Interview With Dr. Larry Dossey M.D Interviewed By Daniel Redwood D.C.
Larry Dossey's journey of transition from mainstream physician to holistic medical philosopher was something he had no way of predicting, and still finds to be something of a mystery.
The first in his Texas family to graduate high school, Dossey says that when he finished his medical education, "I was as typical and orthodox a person as you could find, akin to stage three anesthesia. I was asleep." He served as a battallion surgeon in Vietnam, which provided the early seeds of an awakening, as he witnessed the depths of the unconscious drives in the human psyche, and the emergence of his own shadow. Shaken to the core, he began to look more deeply at the world around him. In this he has persisted. He later helped establish the Dallas Diagnostic Association, the largest group of internal medicine practitioners in the city, and served as Chief of Staff of Medical City Dallas Hospital.
Practicing standard Western medicine, he became intrigued by patients who were blessed with "miracle cures," remissions that clinical medicine could not scientifically explain. Searching for an understanding of the interaction between mind, body and spirit, he developed a biofeedback department at the Dallas Diagnostic Association, and started to study religion, philosophy, meditation, oriental literature, parapsychology and quantum physics.
Dr. Dossey is the author of Space, Time and Medicine; Beyond Illness; Recovering the Soul; and Healing Words. He was the first physician ever invited to deliver the Annual Mahatma Gandhi Peace Foundation Memorial Lecture in New Delhi, India.
In this interview with Dr. Daniel Redwood, Dr. Dossey discusses fascinating medical research which demonstrates the healing effects of prayer. He also points out the differences between directed and non-directed prayer, and his belief that introverted people may need different strategies for prayer and affirmations than do extroverted people.
Dossey has retired from active medical practice, and devotes his time to writing and lecturing. He is the editor of Alternative Therapies in Health and Medicine, a journal which debuted in 1995. He lives in New Mexico.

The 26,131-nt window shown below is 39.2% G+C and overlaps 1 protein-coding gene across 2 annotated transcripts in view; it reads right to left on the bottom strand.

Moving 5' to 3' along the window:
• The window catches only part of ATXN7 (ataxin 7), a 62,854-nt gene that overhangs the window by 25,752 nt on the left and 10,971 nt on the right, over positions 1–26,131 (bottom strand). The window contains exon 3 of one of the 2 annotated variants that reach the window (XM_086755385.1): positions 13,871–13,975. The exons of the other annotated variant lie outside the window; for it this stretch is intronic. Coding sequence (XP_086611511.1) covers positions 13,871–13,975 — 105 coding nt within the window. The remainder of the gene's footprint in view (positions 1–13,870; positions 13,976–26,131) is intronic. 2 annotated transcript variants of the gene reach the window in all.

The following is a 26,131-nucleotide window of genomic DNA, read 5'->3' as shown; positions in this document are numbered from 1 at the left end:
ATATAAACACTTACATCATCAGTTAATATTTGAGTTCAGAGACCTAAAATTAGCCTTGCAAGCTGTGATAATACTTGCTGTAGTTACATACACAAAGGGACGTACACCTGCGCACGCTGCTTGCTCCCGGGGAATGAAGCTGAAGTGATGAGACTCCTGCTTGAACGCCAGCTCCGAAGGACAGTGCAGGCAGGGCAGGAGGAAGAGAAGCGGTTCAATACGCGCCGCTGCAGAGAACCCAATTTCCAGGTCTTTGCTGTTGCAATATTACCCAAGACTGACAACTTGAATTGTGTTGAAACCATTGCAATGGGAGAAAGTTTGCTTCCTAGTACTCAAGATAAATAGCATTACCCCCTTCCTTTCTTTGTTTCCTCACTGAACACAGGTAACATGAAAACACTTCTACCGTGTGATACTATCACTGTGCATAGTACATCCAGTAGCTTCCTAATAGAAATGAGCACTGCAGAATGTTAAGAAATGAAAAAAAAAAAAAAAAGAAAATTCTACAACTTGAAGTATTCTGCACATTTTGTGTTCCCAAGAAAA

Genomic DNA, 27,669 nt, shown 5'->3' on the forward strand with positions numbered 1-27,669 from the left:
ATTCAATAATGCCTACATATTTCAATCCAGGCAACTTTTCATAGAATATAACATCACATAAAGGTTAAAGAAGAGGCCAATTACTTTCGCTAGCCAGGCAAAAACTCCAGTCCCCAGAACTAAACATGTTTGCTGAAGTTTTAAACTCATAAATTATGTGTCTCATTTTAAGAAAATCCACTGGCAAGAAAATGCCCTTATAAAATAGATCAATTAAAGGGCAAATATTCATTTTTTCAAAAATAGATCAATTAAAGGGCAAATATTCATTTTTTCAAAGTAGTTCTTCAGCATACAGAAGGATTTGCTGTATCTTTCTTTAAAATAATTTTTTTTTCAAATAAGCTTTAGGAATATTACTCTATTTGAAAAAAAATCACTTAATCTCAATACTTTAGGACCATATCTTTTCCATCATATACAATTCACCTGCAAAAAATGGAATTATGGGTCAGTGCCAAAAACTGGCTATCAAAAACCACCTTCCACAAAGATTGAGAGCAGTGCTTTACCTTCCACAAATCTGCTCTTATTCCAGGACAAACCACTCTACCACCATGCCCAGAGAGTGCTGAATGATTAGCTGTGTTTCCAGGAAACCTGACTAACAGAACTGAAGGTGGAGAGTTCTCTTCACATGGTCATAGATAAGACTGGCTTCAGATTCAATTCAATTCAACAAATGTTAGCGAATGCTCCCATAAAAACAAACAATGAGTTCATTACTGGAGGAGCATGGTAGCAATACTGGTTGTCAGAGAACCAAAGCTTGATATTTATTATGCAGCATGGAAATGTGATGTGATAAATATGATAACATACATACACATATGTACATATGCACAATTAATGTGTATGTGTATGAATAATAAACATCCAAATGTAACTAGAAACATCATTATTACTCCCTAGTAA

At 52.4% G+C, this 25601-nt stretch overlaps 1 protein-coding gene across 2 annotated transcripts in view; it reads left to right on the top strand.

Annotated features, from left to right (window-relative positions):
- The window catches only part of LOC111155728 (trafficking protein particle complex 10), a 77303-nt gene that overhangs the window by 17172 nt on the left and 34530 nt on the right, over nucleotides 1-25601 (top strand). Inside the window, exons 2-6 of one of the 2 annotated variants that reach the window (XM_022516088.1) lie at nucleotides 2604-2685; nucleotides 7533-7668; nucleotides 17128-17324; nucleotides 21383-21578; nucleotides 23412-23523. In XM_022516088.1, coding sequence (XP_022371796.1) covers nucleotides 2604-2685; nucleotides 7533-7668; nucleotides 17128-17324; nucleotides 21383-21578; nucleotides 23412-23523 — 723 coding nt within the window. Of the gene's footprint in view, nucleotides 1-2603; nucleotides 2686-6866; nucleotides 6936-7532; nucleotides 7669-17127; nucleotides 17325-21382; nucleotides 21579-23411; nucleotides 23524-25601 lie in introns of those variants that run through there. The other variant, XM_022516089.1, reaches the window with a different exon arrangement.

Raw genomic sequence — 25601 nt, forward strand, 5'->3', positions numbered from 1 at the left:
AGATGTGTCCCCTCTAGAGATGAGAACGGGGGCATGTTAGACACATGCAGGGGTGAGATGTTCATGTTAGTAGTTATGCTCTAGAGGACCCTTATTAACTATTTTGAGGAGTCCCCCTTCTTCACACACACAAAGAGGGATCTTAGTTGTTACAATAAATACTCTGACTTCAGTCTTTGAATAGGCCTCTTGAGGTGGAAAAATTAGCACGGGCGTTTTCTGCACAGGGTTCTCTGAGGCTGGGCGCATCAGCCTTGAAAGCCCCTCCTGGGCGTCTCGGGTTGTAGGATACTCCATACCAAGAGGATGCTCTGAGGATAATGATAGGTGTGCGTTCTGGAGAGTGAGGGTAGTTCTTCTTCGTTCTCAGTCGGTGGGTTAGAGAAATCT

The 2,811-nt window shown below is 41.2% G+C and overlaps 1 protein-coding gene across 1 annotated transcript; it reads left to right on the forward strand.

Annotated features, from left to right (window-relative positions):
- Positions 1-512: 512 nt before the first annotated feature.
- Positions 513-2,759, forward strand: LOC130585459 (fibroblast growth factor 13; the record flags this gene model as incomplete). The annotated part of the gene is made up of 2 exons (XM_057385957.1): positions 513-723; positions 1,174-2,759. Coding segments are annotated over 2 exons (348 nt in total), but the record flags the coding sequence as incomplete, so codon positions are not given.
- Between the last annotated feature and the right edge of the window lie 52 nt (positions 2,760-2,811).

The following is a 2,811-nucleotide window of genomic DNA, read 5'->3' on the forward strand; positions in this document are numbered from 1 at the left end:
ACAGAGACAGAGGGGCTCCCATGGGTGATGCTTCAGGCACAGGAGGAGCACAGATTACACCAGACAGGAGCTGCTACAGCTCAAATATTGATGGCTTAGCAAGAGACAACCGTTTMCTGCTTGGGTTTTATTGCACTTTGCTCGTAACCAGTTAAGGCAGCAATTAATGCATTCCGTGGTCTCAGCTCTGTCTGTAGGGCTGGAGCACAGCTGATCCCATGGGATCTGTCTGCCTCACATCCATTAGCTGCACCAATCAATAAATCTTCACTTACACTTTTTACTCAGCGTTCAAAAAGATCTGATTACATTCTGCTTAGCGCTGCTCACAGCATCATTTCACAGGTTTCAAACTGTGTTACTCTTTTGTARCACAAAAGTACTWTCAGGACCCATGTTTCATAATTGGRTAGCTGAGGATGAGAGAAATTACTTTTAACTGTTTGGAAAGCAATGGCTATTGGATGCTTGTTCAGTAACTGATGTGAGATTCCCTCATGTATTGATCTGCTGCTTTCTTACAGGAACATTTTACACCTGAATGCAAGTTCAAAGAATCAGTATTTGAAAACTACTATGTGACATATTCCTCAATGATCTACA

DANIEL REDWOOD: What would you say was the major turning point in your medical career, or in your life, which has led you in the directions you have pursued in recent years?
LARRY DOSSEY: I don't think there was one key turning point. It was a gradual development of a different way of seeing, and a different way of being. It was an evolutionary path. When I got out of medical school, I was as typical and orthodox a person as you could find, akin to stage three anesthesia. I was asleep.
I discovered a body of knowledge in Eastern thought which influenced me tremendously. I grew up in the South, and when the forms of religious thought on which I was raised wore thin, I abandoned them, gradually replacing them with other concepts over the years. I was greatly influenced by the tenets of Buddhism, particularly Zen. I also discovered the mystical traditions of Christianity, and the medieval mystics, who for the life of me I have a hard time telling apart from the Zen masters.
I also had to come to terms with a personal health problem, classical migraine headaches. That led me into biofeedback therapy in the early 1970's, after nothing else worked personally for my problem.
This led me to explore further the mind-body connection, and I developed and managed a biofeedback laboratory in my practice. From a philosophical, spiritual and a personal level there were many influences in my life which pushed me in these directions, but no one specific wake-up call or single pivotal experience.
DANIEL REDWOOD: Hearing you speak, I sometimes have the impression of your being a professor of philosophy or one of the other humanities. Did you always want to be a doctor?
LARRY DOSSEY: I haven't the slightest idea how I drifted into medicine. I signed up in college as an electrical engineer, which lasted six weeks. Because I had an identical twin brother who was in pharmacy school, I switched to pharmacy, and got a degree. He and I both decided to get pre-med degrees along with our pharmacy training, and I worked my way through medical school as a pharmacist.
There had never been a doctor in my family. No one in my family had ever gone past tenth grade until my brother and I did, so there's no tradition of either medicine or of scholarship in my family. I just thought that physiology, biology and chemistry were interesting. So I wound up in medicine without really knowing why. I don't know how these things happen. It almost makes you believe in past lives.
DANIEL REDWOOD: Do you believe in past lives?
LARRY DOSSEY: If nonlocality is for real, which I think it is, then past lives make sense. So do future lives.
DANIEL REDWOOD: Speaking of nonlocality, could you define what you call Era III Medicine, and how it differs from Eras I and II?
LARRY DOSSEY: Era I is good old everyday mechanical medicine, technical orthodox medicine. Drugs, surgery and radiation. Era II is involved any time we talk about mind/body events within the person. My mind affecting my brain affecting my body, for good or ill. It's confined to the present moment, it's "here and now" medicine, it's local.
Era III is mind/body medicine with a different slant. It's a collective mind, a mind not localized to the brain or the body. It's mind possibly affecting many bodies, across space. Mind that is not localized to the present moment, breaking time barriers, as in the recent studies where people received a message three days before it was sent. Temporal nonlocality.
DANIEL REDWOOD: Could you tell us about that study?